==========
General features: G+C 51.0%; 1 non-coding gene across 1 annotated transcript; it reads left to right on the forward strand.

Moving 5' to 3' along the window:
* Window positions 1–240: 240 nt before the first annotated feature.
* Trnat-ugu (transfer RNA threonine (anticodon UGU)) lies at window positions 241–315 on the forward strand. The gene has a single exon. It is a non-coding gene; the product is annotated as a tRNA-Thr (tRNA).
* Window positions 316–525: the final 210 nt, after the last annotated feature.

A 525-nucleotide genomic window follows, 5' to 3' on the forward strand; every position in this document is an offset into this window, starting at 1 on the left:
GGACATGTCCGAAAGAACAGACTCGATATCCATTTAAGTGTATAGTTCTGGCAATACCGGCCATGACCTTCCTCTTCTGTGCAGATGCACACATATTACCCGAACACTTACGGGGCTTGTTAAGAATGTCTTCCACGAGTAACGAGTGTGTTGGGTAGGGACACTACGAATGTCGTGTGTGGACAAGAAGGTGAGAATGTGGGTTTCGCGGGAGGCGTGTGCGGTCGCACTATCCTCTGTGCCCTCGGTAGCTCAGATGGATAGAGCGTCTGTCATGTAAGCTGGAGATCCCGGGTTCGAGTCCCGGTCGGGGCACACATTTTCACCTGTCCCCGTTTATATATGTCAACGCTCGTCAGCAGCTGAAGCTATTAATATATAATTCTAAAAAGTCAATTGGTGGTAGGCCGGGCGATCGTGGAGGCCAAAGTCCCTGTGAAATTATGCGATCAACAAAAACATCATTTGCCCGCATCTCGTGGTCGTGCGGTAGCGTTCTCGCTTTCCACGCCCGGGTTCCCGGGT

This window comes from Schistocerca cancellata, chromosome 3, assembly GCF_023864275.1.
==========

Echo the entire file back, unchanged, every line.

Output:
General features: G+C 51.0%; 1 non-coding gene across 1 annotated transcript; it reads left to right on the forward strand.

Moving 5' to 3' along the window:
* Window positions 1–240: 240 nt before the first annotated feature.
* Trnat-ugu (transfer RNA threonine (anticodon UGU)) lies at window positions 241–315 on the forward strand. The gene has a single exon. It is a non-coding gene; the product is annotated as a tRNA-Thr (tRNA).
* Window positions 316–525: the final 210 nt, after the last annotated feature.

A 525-nucleotide genomic window follows, 5' to 3' on the forward strand; every position in this document is an offset into this window, starting at 1 on the left:
GGACATGTCCGAAAGAACAGACTCGATATCCATTTAAGTGTATAGTTCTGGCAATACCGGCCATGACCTTCCTCTTCTGTGCAGATGCACACATATTACCCGAACACTTACGGGGCTTGTTAAGAATGTCTTCCACGAGTAACGAGTGTGTTGGGTAGGGACACTACGAATGTCGTGTGTGGACAAGAAGGTGAGAATGTGGGTTTCGCGGGAGGCGTGTGCGGTCGCACTATCCTCTGTGCCCTCGGTAGCTCAGATGGATAGAGCGTCTGTCATGTAAGCTGGAGATCCCGGGTTCGAGTCCCGGTCGGGGCACACATTTTCACCTGTCCCCGTTTATATATGTCAACGCTCGTCAGCAGCTGAAGCTATTAATATATAATTCTAAAAAGTCAATTGGTGGTAGGCCGGGCGATCGTGGAGGCCAAAGTCCCTGTGAAATTATGCGATCAACAAAAACATCATTTGCCCGCATCTCGTGGTCGTGCGGTAGCGTTCTCGCTTTCCACGCCCGGGTTCCCGGGT

This window comes from Schistocerca cancellata, chromosome 3, assembly GCF_023864275.1.